Structure-Based Drug Design to Perturb Function of a tRNA-Modifying Enzyme by Active Site and Protein-Protein Interface Inhibition

Conference paper
Part of the NATO Science for Peace and Security Series A: Chemistry and Biology book series (NAPSA)

Abstract

Drug research increasingly focuses on the interference with protein-protein interface formation as attractive opportunity for therapeutic intervention. The tRNA-modifying enzyme Tgt, a putative drug target to fight Shigellosis, is only functionally active as a homodimer. To better understand the driving forces responsible for assembly and stability of the formed homodimer interface we embarked onto a computational and mutational analysis of the interface-forming residues. We also launched spiking ligands into the interface region to perturb contact formation. We controlled by non-degrading mass spectrometry the actual ratio of monomer-dimer equilibrium in solution and used crystal structure analysis to elucidate the geometrical changes resulting from the induced perturbance. A patch of four aromatic amino acids, embedded into a ring of hydrophobic residues and further stabilized by a network of H-bonds is essential for the dimer contact. Apart from the aromatic hot spot, the interface shows an extended loop-helix motif, which exhibits remarkable flexibility. In the destabilized mutant variants and the complexes with the spiking ligands, the loop-helix motif adopts deviating conformations in the interface region. This motivated us to follow a strategy to raise small molecule binders against this motif to mould the loop geometry in a conformation incompatible with the interface formation.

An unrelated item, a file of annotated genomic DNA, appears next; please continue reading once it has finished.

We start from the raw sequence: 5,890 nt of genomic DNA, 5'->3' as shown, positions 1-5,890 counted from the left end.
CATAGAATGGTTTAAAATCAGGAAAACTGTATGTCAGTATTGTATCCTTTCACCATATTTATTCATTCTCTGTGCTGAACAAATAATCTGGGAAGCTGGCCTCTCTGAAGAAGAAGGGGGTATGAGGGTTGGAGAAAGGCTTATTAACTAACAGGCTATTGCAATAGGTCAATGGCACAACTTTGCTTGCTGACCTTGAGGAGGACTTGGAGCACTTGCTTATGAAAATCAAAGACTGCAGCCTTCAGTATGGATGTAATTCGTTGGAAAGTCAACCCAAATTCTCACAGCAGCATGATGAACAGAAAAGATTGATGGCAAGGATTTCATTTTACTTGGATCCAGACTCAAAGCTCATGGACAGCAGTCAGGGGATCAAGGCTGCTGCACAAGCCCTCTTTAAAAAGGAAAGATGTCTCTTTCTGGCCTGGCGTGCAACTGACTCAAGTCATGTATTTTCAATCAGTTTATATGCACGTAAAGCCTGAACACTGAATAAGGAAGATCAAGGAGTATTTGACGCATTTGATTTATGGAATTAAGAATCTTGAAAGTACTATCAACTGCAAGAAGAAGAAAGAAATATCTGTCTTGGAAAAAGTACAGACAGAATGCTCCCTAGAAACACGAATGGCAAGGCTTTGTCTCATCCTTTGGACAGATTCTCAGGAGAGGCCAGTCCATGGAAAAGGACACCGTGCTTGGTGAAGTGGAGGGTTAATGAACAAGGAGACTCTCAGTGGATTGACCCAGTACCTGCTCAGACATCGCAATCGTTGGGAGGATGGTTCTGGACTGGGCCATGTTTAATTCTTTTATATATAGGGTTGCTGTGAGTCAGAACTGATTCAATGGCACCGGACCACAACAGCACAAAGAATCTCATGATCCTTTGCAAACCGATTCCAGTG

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Copyright information

© Springer Science+Business Media Dordrecht 2015

Authors and Affiliations

  1. 1.Department of Pharmaceutical ChemistryUniversity of MarburgMarburgGermany

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